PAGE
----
Amanda Palmer Made $19K In 10 Hours On Twitter

Amanda Palmer of The Dresden Dolls and solo fame is definitely a self-promoter.  But what sets her apart and makes her efforts effective is that she seemingly does it effortlessly.  By letting the world into her life via blog posts, Twitter, web casts, etc and doing it with playful and rebellious tone, she has made herself worth paying attention to and supporting.  The music's not half bad either.

Palmer has been very vocal about wanting out of her label deal with Warner Music Group's Roadrunner, and why shouldn't she since she's her own marketing juggernaut and has even figured out how to make money doing it. Here, from her blog, is how she made $19,000 in 10 hours by connecting with her fans on Twitter.

UPDATE: Video of Amanda on the Friday Freaks phenomenon.

Amanda Palmer

From: Amanda Palmer
Subject: twitter power, or “how an indie musician can make $19,000 in 10 hours using twitter”

this story has just been blowing people’s minds so i figures i should write it down.

about a month ago, i was at home on a friday night (loser that i often am when i’m not touring, i almost never go out) and was, of course, on my mac, shifting between emails, links and occasionally doing some dishes and packing for a trip the next day. just a usual friday-night-rock-star-multi-tasking extravaganza.

i twitter whenever i’m online, i love the way it gives me a direct line of communication with my fans and friends. i had already seen the power of twitter while touring…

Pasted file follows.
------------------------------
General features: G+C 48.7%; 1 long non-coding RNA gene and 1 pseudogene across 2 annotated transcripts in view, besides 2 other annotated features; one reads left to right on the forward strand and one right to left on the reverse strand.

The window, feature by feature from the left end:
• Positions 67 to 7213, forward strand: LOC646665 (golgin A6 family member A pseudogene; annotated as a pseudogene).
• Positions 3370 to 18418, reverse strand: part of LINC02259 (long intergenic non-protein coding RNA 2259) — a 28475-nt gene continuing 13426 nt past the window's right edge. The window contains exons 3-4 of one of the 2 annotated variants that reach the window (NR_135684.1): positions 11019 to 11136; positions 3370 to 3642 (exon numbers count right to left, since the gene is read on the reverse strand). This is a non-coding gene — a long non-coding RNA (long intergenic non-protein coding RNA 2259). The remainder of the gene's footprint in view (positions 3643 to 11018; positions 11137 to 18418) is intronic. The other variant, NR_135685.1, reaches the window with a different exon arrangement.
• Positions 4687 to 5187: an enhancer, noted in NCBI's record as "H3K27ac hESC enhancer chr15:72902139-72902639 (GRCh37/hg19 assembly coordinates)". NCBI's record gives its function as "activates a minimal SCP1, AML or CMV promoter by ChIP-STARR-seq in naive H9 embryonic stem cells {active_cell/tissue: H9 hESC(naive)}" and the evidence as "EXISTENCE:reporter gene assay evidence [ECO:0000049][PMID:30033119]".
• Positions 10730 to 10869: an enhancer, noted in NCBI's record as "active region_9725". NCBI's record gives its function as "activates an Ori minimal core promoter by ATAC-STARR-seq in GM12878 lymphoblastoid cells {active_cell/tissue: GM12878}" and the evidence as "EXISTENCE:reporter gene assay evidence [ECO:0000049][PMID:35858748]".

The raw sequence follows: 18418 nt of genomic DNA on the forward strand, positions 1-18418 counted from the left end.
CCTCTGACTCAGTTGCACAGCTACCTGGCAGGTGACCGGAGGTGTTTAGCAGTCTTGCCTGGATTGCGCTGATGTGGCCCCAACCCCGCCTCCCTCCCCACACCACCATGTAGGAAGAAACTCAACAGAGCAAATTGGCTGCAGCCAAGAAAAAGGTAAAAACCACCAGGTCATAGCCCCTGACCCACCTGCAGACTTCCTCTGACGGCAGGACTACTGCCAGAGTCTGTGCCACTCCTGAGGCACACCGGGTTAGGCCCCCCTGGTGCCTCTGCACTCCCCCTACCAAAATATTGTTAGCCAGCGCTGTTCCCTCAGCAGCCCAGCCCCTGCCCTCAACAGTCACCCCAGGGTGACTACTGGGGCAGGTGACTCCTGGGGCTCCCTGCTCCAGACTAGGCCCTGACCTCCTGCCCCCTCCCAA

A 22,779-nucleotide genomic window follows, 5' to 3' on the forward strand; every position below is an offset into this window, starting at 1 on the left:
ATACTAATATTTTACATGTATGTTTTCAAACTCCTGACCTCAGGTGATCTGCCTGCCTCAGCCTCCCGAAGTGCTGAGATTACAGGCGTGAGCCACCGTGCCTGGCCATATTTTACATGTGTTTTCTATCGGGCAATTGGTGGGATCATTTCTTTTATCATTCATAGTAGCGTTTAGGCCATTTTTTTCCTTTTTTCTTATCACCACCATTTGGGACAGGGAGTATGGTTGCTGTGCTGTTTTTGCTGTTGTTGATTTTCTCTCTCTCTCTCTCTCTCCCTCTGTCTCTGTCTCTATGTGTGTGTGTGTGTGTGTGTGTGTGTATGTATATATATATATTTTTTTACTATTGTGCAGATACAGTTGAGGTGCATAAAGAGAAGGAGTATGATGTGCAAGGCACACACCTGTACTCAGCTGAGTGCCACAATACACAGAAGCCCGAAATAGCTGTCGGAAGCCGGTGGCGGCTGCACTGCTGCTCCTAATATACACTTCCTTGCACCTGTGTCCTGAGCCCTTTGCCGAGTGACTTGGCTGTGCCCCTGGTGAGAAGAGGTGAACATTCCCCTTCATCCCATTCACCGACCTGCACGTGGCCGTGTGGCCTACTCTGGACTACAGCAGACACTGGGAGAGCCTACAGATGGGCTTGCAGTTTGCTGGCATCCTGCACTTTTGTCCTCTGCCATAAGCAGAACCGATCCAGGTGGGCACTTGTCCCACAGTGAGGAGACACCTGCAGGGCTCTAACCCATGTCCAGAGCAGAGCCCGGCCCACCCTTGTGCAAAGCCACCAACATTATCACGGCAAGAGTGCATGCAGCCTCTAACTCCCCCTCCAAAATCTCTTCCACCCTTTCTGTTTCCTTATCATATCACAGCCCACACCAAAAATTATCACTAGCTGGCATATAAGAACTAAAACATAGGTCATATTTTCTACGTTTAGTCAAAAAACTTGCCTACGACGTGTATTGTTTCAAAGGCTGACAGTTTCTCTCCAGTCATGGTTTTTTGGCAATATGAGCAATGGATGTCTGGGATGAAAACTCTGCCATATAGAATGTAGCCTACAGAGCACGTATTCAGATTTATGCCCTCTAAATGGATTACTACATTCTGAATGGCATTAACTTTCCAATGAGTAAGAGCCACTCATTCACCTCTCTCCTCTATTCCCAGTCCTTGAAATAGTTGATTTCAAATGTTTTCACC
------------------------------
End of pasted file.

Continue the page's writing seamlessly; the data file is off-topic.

using twitter i’d gathered crowds of sometimes 200 fans with a DAY’S notice to come out and meet me in public spaces (parks, mostly) where i would play ukulele, sign, hug, take pictures, eat cake, and generally hang out and connect. this was especially helpful in the cities where we’d been unable to book all-ages gigs and there were crushed teenagers who were really grateful to have a shot at connecting with me & the community of amanda/dolls fans.

i’d also been using twitter to organize ACTUAL last-minute gigs…i twittered a secret gig in LA one morning and about 350 folks showed up 5 hours later at a warehouse space….i played piano, filmed by current.tv, and then (different camera crew) did an interview with afterellen.com.
the important thing to understand here is that the fans were never part of the plan..,i basically just INVITED my fans to a press day, the press didnt’ plan it…i did.
i was going to be playing in an empty room and doing q&a with afterellen on a coach with only the camera watching.
it was like….why not tell people and do this in a warehouse instead of a hotel lobby or a blank studio? so i did.

it cost me almost nothing. the fans were psyched.

but back to the bigger, cooler story….

so there i am, alone on friday night and i make a joke on twitter (which goes out to whichever of my 30,000 followers are online):

9:15 PM May 15th from web

one thing led to another, and the next thing you know there were thousands of us and we’d become the #1 topic trend on twitter.
zoe keating described it as a “virtual flash mob”.

the way twitter works (if you don’t have it) is that certain topics can include a hashtag (#) and if a gazillion people start making posts that include that hashtag, the topic will zoom up the charts of what people are currently discussing. it’s a cool feature.

so anyway, there we were, virtually hanging out on twitter on a friday night. very pleased with ourselves for being such a large group, and cracking jokes.